martyr. This saint is mentioned in the Martyrology of Jerome and occurs in the OE Martyrology. He was a famous martyr (but not bishop) of Sinope, on the Black Sea, and was a gardener. His praises were sung by St Asterius (c.400); his relics were claimed by Vienne as well as by Antioch. It seems probable that hagiographers have made one saint into three: Phocas of Antioch, Phocas the bishop of Sinope, and Phocas the gardener. Only the last seems authentic. According to the Legend Phocas was both a hermit and a skilful gardener, who used his produce to feed the visitors and pilgrims in his guest-house; any residue went to the poor. In a time of persecution Phocas was said to have been impeached as a Christian, condemned without trial, and soldiers were sent to kill him. Ignorant of his identity, they stayed the night at his guest-house and asked him where Phocas was. He answered that he knew the man they wanted and would help them in their search the next day. During the night Phocas dug a grave for himself and prepared for death. In the morning he divulged his identity; the soldiers, after recovering from their surprise and receiving his assurance that he regarded martyrdom as the greatest gain, killed him and buried him in the grave he had prepared. According to Asterius, his church drew pilgrims from far and wide and his relics were much sought after. Phocas became the patron of sailors in the Black Sea and the Eastern Mediterranean. This patronage may be connected with the resemblance of his name to the Greek word for a seal (phoce). Feast: on various dates, now 5 March.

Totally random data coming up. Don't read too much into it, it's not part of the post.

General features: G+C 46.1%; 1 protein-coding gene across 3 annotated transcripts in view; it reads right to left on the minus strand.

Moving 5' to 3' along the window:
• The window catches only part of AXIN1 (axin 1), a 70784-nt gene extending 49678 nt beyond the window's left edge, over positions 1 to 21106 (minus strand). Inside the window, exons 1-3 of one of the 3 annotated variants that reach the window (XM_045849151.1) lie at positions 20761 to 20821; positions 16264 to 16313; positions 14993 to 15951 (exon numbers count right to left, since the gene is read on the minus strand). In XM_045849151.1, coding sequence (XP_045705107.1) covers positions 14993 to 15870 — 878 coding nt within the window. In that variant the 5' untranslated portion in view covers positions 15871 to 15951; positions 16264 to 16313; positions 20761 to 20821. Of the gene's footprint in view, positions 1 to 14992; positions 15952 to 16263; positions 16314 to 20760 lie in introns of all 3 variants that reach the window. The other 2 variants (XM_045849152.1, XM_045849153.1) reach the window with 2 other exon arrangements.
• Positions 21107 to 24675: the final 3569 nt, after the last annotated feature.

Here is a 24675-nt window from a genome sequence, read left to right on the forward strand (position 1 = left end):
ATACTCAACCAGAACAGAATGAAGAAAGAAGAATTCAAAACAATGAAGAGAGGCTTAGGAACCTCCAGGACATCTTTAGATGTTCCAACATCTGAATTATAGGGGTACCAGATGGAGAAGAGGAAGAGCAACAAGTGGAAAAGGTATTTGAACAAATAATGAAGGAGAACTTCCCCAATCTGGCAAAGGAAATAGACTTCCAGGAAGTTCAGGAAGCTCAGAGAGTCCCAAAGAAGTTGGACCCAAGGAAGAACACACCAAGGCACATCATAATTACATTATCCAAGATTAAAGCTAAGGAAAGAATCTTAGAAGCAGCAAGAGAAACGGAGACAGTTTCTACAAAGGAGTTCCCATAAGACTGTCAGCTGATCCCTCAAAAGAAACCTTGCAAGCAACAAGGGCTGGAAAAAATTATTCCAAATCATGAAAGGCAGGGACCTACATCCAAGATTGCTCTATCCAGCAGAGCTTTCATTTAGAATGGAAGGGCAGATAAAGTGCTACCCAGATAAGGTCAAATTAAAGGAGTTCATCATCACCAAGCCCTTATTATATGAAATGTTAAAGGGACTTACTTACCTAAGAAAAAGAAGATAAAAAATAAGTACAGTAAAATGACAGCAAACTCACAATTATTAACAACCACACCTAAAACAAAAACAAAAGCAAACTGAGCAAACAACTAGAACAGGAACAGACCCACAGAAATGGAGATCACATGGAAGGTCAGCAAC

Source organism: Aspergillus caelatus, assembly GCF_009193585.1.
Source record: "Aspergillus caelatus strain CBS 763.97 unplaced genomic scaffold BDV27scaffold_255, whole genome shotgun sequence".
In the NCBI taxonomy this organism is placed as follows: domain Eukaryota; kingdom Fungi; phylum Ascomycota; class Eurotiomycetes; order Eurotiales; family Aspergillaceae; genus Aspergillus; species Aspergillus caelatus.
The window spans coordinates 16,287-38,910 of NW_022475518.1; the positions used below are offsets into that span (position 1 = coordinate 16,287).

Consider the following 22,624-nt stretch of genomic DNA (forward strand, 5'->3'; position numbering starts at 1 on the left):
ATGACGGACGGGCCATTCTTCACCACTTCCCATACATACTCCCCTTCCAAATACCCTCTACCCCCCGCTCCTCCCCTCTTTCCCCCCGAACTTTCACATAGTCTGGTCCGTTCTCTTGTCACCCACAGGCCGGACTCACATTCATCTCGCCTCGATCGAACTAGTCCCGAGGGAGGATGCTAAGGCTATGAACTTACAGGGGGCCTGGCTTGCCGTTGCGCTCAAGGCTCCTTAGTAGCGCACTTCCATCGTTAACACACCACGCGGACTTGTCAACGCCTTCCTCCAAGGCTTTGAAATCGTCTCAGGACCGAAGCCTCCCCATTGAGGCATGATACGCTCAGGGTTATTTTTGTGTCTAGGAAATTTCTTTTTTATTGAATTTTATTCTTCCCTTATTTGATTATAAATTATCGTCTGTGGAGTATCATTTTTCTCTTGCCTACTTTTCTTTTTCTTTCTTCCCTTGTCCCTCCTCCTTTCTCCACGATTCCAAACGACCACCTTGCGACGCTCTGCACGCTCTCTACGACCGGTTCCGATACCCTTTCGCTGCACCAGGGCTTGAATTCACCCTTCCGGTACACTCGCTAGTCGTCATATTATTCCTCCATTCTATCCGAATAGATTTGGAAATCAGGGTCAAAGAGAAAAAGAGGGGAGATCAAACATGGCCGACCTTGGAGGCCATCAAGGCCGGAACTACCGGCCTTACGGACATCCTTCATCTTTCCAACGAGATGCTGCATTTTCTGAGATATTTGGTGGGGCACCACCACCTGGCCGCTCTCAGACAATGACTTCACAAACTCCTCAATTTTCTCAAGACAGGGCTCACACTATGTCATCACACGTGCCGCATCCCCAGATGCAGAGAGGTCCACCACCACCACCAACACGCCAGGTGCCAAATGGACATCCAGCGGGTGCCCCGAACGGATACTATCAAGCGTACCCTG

C.M.H., pp. 374–5; B.L.S., ix. 204–5: G. Herzfeld, An Old English Martyrology (E.E.T.S., 1900).